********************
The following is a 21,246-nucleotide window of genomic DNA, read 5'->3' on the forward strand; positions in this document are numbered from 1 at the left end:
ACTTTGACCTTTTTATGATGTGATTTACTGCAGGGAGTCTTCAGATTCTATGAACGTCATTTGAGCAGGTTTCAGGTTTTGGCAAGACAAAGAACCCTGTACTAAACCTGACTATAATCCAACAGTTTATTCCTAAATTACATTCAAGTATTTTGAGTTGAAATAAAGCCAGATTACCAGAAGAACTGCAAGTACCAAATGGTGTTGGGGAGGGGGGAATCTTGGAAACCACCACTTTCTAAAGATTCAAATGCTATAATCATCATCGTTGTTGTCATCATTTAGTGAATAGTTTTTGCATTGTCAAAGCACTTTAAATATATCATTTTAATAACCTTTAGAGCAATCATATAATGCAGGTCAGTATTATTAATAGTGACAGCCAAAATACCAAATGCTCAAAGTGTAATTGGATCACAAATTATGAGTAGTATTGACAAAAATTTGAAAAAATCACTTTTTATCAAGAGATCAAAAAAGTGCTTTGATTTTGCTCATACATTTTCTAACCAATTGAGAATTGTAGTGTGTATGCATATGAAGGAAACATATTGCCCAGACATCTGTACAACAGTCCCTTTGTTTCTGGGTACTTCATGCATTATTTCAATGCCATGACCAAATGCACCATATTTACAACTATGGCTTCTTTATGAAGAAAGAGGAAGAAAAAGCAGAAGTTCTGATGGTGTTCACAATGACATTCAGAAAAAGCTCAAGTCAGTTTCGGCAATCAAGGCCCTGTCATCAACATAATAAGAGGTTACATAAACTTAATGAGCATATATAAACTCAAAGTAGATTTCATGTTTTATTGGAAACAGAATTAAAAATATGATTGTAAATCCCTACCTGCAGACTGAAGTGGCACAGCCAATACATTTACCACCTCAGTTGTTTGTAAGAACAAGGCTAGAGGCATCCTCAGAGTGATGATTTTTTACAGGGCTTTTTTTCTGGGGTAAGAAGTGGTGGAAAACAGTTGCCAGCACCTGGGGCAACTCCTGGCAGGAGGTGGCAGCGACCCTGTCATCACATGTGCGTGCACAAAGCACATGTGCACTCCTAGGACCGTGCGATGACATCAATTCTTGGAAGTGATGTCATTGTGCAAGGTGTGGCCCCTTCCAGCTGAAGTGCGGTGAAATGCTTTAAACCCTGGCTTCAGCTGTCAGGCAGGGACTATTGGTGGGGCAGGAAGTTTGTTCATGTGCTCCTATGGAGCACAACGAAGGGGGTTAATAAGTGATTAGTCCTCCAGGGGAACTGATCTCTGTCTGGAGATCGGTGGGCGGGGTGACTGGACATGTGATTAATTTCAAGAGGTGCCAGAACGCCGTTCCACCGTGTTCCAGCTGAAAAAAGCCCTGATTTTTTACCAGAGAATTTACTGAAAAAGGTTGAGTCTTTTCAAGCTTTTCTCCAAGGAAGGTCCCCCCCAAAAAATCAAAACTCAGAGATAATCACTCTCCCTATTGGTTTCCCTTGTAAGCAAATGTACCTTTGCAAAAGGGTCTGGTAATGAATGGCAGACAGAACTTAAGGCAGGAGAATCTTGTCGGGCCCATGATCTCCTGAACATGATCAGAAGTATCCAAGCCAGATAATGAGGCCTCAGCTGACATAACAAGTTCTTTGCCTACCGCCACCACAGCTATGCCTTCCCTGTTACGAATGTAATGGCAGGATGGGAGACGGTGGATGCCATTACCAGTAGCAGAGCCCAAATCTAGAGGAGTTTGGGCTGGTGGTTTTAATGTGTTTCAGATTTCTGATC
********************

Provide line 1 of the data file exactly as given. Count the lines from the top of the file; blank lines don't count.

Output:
The following is a 21,246-nucleotide window of genomic DNA, read 5'->3' on the forward strand; positions in this document are numbered from 1 at the left end: